It’s been rather a long time since I took up residency at the head of AROnline’s top table and, since then, I’ve been looking for a new project to keep me amused in between the long hours editing Classic Car Weekly and Modern Classics. In between offers of cheap Rover 75s, and high-mileage 600s, I’ve been trying to secure something different, something I’ve not owned before, and it’s been slightly more difficult than I had first anticipated.
Being honest, having a Citroen C6 as my main daily runner makes the task of being on the fleet a little bit of a thankless job. After all, that looks like no other car on the road, drives wonderfully, and cost me a tenth of the money it should do given how good it is – French presidents swear by no other vehicle. There is an Audi 90 knocking about in my fleet, which I’ve yet to commit to, so what I wanted from my AROnlinemobile was the ability to fit into my life, and not really overlap with my other cars. Plus, I have a dog, and she gets muddy.
So, this Freelander does actually fit in rather well. I wasn’t actually looking for one, it kind of found me, one day in the office. My colleague, Calum Brown, web producer for Classic Cars For Sale and a serial Land Rover nut, mentioned to me that he had a Freelander for sale. It didn’t really register – consciously – for a while, no doubt buried in the maelstrom of my daily grapple keeping the Audi running and fretting that my Citroen is going to break a turbo.
However, when it did click, I asked if I could have a look at the Freelander. Before I knew it, I’d knocked up a deal, and pretty much concurrently with waving goodbye to my MINI, I’d acquired a new Land Rover. Well, I say it’s a Land Rover, but this car has Rover Group-era DNA coursing through its veins and, from the moment you get in, you’re in a world of brittle plastics and angular mouldings that mark this out as a kissing cousin of the Rover 200/400 and 800.
I’ve literally just run a cloth over it, and established that it’s a BMW M47-powered TD4, with 93,000 miles on the clock, and a full service history – but, in truth, it feels like it’s led a hard life, rattling and clonking over anything resembling a normally pitted UK road. But it pulls well, stops in a straight line, and feels like it is going to be a great project – that is, there is going to be a lot to do. We’ve already ascertained that Mike Humble doesn’t like them very much – as he explained in this popular essay, it’s a hotbed of unreliability.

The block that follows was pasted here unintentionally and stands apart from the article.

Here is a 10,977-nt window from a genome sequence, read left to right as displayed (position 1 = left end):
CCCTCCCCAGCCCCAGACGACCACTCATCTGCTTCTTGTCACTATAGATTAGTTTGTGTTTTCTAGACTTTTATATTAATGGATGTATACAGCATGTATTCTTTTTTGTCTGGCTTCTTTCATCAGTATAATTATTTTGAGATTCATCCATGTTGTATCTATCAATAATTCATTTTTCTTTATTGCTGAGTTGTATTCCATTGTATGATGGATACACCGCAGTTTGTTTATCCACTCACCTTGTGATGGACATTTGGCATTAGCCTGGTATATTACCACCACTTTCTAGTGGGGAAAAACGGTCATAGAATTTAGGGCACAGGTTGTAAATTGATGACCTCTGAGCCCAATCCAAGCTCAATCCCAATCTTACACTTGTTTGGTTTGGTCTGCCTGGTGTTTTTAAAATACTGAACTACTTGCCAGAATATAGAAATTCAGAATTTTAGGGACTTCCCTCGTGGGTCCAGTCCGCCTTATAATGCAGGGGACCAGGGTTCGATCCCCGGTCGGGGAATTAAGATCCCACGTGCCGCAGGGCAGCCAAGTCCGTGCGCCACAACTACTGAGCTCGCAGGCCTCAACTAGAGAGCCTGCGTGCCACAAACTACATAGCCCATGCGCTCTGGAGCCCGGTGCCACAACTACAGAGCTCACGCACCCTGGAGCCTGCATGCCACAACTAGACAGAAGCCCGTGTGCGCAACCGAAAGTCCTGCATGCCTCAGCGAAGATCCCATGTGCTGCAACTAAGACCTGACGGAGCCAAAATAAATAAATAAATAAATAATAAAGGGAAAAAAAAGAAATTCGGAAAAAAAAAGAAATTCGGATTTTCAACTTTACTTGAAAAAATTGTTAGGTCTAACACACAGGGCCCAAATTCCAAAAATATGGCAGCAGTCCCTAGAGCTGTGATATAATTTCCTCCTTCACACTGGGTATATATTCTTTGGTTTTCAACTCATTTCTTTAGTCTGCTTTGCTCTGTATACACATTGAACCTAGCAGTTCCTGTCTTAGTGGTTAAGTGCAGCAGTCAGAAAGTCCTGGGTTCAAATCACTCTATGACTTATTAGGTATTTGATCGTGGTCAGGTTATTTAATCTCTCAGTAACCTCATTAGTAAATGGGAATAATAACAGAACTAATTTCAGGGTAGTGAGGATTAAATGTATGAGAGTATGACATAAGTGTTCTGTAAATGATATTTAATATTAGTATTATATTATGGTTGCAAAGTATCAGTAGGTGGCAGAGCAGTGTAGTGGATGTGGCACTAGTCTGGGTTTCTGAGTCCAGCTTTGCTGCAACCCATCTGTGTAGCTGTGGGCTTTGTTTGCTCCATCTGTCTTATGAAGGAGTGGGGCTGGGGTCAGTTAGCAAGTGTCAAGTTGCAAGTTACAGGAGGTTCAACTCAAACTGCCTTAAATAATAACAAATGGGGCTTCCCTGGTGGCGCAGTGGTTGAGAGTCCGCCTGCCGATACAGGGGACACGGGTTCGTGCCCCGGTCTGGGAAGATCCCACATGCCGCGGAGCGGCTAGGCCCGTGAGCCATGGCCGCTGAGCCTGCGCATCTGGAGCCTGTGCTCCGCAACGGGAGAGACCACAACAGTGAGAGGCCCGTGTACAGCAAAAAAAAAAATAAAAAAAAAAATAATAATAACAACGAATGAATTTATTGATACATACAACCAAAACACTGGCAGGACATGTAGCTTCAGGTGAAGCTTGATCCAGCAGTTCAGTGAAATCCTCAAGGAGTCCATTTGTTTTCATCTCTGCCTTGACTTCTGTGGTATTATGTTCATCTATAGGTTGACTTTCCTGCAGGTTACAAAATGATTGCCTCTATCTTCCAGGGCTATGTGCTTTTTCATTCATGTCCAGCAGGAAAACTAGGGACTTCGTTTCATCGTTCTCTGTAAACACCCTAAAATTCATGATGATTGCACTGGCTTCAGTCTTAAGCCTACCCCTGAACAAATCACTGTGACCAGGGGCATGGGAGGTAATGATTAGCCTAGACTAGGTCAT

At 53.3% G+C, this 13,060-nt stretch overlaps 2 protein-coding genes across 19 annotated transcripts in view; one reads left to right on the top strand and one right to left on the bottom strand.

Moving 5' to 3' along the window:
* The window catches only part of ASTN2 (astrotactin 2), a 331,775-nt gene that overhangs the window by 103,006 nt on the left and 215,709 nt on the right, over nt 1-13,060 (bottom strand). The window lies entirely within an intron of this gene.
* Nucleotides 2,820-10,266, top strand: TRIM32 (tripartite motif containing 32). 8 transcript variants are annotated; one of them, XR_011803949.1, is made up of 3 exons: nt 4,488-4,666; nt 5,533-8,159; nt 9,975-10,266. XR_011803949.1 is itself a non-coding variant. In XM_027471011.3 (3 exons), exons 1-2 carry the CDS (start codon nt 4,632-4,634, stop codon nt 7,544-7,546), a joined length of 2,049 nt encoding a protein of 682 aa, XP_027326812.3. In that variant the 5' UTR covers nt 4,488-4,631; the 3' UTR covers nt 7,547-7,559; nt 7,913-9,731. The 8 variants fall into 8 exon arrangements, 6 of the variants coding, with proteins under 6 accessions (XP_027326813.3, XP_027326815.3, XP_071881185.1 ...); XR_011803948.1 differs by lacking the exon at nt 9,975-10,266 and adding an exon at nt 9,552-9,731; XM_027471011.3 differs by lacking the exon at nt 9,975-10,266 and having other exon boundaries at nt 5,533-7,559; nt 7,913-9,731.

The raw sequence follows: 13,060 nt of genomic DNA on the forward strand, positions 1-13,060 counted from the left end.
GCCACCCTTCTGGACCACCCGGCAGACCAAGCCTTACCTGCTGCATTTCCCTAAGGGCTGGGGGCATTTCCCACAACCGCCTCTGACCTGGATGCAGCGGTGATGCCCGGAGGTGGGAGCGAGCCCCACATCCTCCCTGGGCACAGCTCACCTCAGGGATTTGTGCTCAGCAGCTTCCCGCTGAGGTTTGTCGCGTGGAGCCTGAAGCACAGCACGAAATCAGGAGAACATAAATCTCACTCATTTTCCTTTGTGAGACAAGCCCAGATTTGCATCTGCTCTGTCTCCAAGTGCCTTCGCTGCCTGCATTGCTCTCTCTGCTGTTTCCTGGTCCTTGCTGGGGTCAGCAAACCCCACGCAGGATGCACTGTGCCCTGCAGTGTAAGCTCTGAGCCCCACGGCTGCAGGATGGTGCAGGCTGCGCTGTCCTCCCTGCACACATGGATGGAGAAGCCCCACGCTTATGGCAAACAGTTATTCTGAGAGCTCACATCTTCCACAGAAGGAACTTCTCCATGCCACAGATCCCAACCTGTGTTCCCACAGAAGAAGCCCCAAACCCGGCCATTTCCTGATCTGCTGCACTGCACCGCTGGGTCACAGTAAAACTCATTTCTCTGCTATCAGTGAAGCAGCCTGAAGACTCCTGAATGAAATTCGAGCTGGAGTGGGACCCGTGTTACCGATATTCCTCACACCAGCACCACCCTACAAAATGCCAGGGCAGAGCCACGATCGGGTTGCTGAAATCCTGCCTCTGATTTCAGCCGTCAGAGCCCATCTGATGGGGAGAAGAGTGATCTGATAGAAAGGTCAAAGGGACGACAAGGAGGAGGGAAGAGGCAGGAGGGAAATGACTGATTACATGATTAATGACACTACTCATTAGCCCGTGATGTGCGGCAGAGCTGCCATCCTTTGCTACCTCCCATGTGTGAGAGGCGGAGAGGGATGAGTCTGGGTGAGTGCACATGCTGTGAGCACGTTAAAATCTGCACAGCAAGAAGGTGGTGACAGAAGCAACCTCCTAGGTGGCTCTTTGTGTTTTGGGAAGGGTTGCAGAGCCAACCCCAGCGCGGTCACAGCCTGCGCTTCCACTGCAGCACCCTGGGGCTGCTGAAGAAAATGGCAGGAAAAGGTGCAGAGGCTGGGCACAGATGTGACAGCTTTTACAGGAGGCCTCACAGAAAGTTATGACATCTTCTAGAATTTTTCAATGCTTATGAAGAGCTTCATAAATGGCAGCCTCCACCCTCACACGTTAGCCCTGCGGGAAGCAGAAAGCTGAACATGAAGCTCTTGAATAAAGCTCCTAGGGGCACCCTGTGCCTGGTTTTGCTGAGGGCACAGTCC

I’ve already started poking and prodding – there will be an update soon – but, overall, I like this car, and feel instantly at home in it. I will keep you posted about how it goes, and report on how the many fixes it’s undoubtedly going to need, in these pages. That I am so warm to it already, of course, wouldn’t be a big surprise given my ownership history. It’s nice to be back!
Is the Editor of the Parkers website and price guide, formerly editor of Classic Car Weekly, and launch editor/creator of Modern Classics magazine. Has contributed to various motoring titles including Octane, Practical Classics, Evo, Honest John, CAR magazine, Autocar, Pistonheads, Diesel Car, Practical Performance Car, Performance French Car, Car Mechanics, Jaguar World Monthly, MG Enthusiast, Modern MINI, Practical Classics, Fifth Gear Website, Radio 4, and the the Motoring Independent...
Likes 'conditionally challenged' motors and taking them on unfeasible adventures all across Europe.
Latest posts by Keith Adams (see all)
- Opinion : Why Roy Haynes was ahead of his time - 20 February 2019
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- History : BMC, BL, Rover and other Development Codes - 19 February 2019